“It’s been nine years coming in a sense, it’s been nine years of growth,” says Pollenizer co-founder Phil Morle.
This week the 10-year-old startup incubator revealed it will close down at the end of the financial year, after attempts to find a sustainable business model were unsuccessful.
Speaking to StartupSmart about the journey to this point, Morle says he looks back on the past decade with pride.
“If we measure how we’ve gone in terms of impact, we’ve been very successful and we’re very proud of that,” he says.
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The problem, he notes, was finding a sustainable and scalable business model that aligned with Pollenizer’s fundamental belief in the potential of startups and entrepreneurs to change the world.
“Over the nine years we’ve had a few different models,” Morle says, recalling how Pollenizer opened its doors as the “first Silicon Valley incubator” in the Asia-Pacific region.
However, the model evolved out of a need for more consistent sources of revenue.
“We then began to commercialise the Startup Science toolkit,” he says.
“That’s the model we’ve been working really hard at for the last three years.”
The team’s aspirations were to drive large scale impact, but Morle says operating as a boutique consulting business wouldn’t achieve that feat.
“We effectively ate our own dog food, ran our own process against the company and came to the conclusion that we have to direct our energy to other things,” he says.
With Pollenizer to close its doors at the end of the financial year, Morle says it still has a “little bit of money left” and these funds will go towards setting up the infrastructure to support its portfolio companies and fulfil its obligations with commercial partners.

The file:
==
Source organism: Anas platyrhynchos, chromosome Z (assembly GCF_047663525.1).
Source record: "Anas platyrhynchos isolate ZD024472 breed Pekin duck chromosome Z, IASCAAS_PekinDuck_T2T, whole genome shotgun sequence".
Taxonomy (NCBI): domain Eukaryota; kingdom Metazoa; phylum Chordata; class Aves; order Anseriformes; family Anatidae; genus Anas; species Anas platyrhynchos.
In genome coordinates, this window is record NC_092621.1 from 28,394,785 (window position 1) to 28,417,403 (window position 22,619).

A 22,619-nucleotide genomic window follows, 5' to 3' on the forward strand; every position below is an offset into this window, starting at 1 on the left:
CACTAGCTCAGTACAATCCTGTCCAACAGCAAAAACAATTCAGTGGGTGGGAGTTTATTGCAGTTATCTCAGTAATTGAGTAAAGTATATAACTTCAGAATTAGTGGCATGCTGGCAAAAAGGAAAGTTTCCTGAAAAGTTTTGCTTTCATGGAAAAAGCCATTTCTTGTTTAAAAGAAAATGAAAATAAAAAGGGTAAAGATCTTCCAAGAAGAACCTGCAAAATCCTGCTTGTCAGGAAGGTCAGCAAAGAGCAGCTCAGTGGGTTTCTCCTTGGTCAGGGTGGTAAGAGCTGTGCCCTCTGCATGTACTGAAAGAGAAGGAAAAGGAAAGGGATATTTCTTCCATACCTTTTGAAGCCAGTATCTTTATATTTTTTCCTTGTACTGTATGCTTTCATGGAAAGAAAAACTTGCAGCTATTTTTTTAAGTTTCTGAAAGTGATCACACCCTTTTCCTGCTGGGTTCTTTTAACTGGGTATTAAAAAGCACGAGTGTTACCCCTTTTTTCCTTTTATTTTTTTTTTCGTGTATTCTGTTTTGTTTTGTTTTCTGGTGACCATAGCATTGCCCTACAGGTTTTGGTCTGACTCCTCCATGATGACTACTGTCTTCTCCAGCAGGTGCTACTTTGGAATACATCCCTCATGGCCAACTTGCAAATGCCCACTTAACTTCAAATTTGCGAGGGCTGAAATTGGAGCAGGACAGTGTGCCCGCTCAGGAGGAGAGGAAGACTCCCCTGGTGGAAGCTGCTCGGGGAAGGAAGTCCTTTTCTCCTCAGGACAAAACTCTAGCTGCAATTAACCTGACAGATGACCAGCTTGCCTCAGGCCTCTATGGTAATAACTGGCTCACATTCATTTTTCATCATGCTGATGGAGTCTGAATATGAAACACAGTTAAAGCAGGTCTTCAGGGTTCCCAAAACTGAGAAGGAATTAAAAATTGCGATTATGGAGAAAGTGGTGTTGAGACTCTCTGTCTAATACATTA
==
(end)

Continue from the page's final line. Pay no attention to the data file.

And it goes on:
A big focus for Morle in the coming months will also be his team.
“My main key focus is on the team, to make sure that talented group of awesomeness that we’ve got actually do transition into impactful opportunities,” he says.
Looking back on Pollenizer’s journey
Looking back over the past decade, Morle says his proudest achievement is the positive change Pollenizer has made on people’s lives.
This includes launching Myanmar’s first startup incubator program in 2014.
Despite entering a market where most people didn’t use a mobile phone or computer, by the end of the year Pollenizer had helped participants set up real companies funded by international angel investors, he says.
“It’s all about people for me as the top level achievement,” he says.
“We’ve connected through thousands of entrepreneurs.
“Looking at all the companies that are out there that I can see a little bit of Pollenizer DNA glistening in the light —I’m very very proud of that.
“The big driver behind Pollenizer was the fundamental belief that entrepreneurship is a powerful force for the modern world.”
Startup sector reacts
Many members of the startup sector, including FinTech Australia chief executive Danielle Szetho, Angel Cube co-founder Adrian Stone and Investible co-founder Creel Price, have reacted to the Pollenizer’s closing with gratitude and sorrow.
— (((Adrian Stone))) (@SmallTimeVC) March 1, 2017
In a statement to StartupSmart Price said Pollenizer has played a pioneering role in Australia’s startup sector.
“We need to celebrate and acknowledge their early commitment to ensuring Australia established a vibrant startup ecosystem when investors, governments and corporates were left napping,” he said.
“Pollenizer was directly and indirectly responsible for ‘pollinating’ so many of the startups, accelerators, incubators and venture funds that soon followed.
“Phil and [co-founder] Mick [Liubinskas] can be proud to have shouldered much of the early burden that others are capitalising on. Though it is another warning that in a more and more crowded space it can be difficult to achieve long-term sustainability without government, corporate support or later stage VC support.”
What now for Morle?
So what’s next for Morle? Only time will tell.
“I’m aware that I’m in a bubble that I’ve taken nine years building and I’m just going to step outside of the bubble a little bit and see what it’s like on the outside,” he says.
“And I don’t really know what that looks like yet.”